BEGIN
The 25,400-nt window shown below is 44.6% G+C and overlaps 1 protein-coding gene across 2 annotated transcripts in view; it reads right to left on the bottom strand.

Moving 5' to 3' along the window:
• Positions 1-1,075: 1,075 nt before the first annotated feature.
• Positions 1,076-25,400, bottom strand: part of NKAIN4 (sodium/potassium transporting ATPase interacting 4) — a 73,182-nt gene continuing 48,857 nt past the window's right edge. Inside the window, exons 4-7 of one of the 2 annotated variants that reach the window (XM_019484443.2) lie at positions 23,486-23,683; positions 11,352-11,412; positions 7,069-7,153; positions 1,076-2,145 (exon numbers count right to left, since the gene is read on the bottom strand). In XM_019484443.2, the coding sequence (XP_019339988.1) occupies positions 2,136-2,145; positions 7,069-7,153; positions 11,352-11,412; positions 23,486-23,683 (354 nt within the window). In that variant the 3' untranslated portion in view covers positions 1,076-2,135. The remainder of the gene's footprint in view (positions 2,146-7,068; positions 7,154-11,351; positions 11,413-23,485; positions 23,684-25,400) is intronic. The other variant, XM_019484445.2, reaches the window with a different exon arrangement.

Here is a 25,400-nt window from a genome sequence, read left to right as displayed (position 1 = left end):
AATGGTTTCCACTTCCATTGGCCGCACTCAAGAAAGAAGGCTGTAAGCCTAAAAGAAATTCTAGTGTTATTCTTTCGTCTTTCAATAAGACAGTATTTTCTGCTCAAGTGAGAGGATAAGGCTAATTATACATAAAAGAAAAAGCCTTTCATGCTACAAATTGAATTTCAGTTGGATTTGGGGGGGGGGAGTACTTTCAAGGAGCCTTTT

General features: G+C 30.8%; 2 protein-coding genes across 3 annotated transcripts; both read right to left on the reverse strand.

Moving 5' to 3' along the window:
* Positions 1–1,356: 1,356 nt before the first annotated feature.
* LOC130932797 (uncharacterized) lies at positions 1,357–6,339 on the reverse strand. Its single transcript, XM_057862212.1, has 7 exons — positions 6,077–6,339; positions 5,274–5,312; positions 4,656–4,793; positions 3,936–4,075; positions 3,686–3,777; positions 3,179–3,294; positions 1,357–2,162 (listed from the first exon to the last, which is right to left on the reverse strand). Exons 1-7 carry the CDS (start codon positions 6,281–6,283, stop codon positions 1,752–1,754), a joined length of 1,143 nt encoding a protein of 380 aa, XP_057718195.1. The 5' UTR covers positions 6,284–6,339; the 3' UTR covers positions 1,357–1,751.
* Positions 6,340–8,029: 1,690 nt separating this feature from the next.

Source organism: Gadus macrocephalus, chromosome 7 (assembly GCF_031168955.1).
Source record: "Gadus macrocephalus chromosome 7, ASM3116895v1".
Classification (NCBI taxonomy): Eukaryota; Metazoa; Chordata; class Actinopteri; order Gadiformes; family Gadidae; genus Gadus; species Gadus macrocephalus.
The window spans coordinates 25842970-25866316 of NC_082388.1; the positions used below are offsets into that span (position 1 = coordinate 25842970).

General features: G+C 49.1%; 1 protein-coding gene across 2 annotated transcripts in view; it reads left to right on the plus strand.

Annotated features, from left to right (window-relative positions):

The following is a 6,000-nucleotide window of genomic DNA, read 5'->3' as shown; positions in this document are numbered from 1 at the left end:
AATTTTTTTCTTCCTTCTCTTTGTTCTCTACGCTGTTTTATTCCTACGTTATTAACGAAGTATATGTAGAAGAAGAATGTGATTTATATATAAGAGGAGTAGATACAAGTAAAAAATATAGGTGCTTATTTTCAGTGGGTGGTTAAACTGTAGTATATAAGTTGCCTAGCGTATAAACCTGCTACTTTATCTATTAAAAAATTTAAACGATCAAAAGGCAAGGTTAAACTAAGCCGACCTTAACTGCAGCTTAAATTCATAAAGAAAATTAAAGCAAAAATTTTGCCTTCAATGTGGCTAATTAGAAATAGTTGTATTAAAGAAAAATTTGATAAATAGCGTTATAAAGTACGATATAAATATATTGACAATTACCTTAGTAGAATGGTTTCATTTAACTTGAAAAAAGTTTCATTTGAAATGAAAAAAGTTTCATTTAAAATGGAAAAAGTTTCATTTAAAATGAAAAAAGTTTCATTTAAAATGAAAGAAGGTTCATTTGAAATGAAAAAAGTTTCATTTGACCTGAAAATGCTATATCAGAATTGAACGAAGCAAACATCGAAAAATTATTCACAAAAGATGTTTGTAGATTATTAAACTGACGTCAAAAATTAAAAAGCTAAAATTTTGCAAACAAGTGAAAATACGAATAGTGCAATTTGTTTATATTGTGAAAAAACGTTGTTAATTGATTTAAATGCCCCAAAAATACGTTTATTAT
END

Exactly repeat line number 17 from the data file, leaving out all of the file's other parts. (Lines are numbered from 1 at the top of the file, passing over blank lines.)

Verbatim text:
Annotated features, from left to right (window-relative positions):